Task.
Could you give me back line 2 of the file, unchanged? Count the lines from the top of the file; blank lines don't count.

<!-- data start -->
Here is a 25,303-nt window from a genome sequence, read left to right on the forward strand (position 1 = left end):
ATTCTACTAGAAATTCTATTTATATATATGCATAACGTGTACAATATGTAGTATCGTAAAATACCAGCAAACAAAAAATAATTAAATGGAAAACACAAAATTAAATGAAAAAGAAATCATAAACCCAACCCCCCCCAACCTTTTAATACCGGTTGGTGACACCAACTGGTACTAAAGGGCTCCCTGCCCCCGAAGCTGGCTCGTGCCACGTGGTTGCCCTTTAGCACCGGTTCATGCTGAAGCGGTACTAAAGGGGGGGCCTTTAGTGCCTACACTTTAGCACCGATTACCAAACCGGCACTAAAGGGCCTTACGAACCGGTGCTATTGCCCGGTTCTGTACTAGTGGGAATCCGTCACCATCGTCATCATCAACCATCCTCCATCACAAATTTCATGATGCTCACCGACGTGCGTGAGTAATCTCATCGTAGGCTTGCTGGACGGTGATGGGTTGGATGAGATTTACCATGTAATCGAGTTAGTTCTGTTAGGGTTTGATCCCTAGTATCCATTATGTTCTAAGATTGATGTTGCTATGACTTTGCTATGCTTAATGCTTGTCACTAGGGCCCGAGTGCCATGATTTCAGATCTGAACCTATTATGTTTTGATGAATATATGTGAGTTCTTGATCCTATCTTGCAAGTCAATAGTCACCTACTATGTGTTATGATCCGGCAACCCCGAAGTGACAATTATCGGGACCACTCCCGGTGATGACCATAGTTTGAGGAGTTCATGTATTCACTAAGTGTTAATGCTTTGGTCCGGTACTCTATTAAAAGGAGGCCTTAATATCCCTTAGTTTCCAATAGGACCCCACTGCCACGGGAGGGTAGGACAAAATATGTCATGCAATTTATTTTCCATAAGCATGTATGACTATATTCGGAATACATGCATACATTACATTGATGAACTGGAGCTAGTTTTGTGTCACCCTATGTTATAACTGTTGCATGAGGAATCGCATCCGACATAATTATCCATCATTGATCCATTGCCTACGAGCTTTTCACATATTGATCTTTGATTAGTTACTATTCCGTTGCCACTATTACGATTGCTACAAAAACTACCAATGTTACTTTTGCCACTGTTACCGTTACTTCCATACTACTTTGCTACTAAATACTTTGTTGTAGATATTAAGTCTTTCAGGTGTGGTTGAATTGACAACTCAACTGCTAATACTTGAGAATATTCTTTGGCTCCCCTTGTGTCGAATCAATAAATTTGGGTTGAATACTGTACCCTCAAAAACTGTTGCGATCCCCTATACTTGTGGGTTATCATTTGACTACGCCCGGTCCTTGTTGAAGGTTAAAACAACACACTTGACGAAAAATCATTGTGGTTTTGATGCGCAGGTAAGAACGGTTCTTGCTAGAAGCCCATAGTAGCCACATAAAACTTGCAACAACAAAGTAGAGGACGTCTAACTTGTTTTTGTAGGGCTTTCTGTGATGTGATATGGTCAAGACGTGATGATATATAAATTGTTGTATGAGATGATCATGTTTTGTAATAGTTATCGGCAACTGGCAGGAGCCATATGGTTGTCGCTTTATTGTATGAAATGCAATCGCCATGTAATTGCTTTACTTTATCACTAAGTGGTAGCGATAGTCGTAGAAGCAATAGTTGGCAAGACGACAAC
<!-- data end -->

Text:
ATTCTACTAGAAATTCTATTTATATATATGCATAACGTGTACAATATGTAGTATCGTAAAATACCAGCAAACAAAAAATAATTAAATGGAAAACACAAAATTAAATGAAAAAGAAATCATAAACCCAACCCCCCCCAACCTTTTAATACCGGTTGGTGACACCAACTGGTACTAAAGGGCTCCCTGCCCCCGAAGCTGGCTCGTGCCACGTGGTTGCCCTTTAGCACCGGTTCATGCTGAAGCGGTACTAAAGGGGGGGCCTTTAGTGCCTACACTTTAGCACCGATTACCAAACCGGCACTAAAGGGCCTTACGAACCGGTGCTATTGCCCGGTTCTGTACTAGTGGGAATCCGTCACCATCGTCATCATCAACCATCCTCCATCACAAATTTCATGATGCTCACCGACGTGCGTGAGTAATCTCATCGTAGGCTTGCTGGACGGTGATGGGTTGGATGAGATTTACCATGTAATCGAGTTAGTTCTGTTAGGGTTTGATCCCTAGTATCCATTATGTTCTAAGATTGATGTTGCTATGACTTTGCTATGCTTAATGCTTGTCACTAGGGCCCGAGTGCCATGATTTCAGATCTGAACCTATTATGTTTTGATGAATATATGTGAGTTCTTGATCCTATCTTGCAAGTCAATAGTCACCTACTATGTGTTATGATCCGGCAACCCCGAAGTGACAATTATCGGGACCACTCCCGGTGATGACCATAGTTTGAGGAGTTCATGTATTCACTAAGTGTTAATGCTTTGGTCCGGTACTCTATTAAAAGGAGGCCTTAATATCCCTTAGTTTCCAATAGGACCCCACTGCCACGGGAGGGTAGGACAAAATATGTCATGCAATTTATTTTCCATAAGCATGTATGACTATATTCGGAATACATGCATACATTACATTGATGAACTGGAGCTAGTTTTGTGTCACCCTATGTTATAACTGTTGCATGAGGAATCGCATCCGACATAATTATCCATCATTGATCCATTGCCTACGAGCTTTTCACATATTGATCTTTGATTAGTTACTATTCCGTTGCCACTATTACGATTGCTACAAAAACTACCAATGTTACTTTTGCCACTGTTACCGTTACTTCCATACTACTTTGCTACTAAATACTTTGTTGTAGATATTAAGTCTTTCAGGTGTGGTTGAATTGACAACTCAACTGCTAATACTTGAGAATATTCTTTGGCTCCCCTTGTGTCGAATCAATAAATTTGGGTTGAATACTGTACCCTCAAAAACTGTTGCGATCCCCTATACTTGTGGGTTATCATTTGACTACGCCCGGTCCTTGTTGAAGGTTAAAACAACACACTTGACGAAAAATCATTGTGGTTTTGATGCGCAGGTAAGAACGGTTCTTGCTAGAAGCCCATAGTAGCCACATAAAACTTGCAACAACAAAGTAGAGGACGTCTAACTTGTTTTTGTAGGGCTTTCTGTGATGTGATATGGTCAAGACGTGATGATATATAAATTGTTGTATGAGATGATCATGTTTTGTAATAGTTATCGGCAACTGGCAGGAGCCATATGGTTGTCGCTTTATTGTATGAAATGCAATCGCCATGTAATTGCTTTACTTTATCACTAAGTGGTAGCGATAGTCGTAGAAGCAATAGTTGGCAAGACGACAAC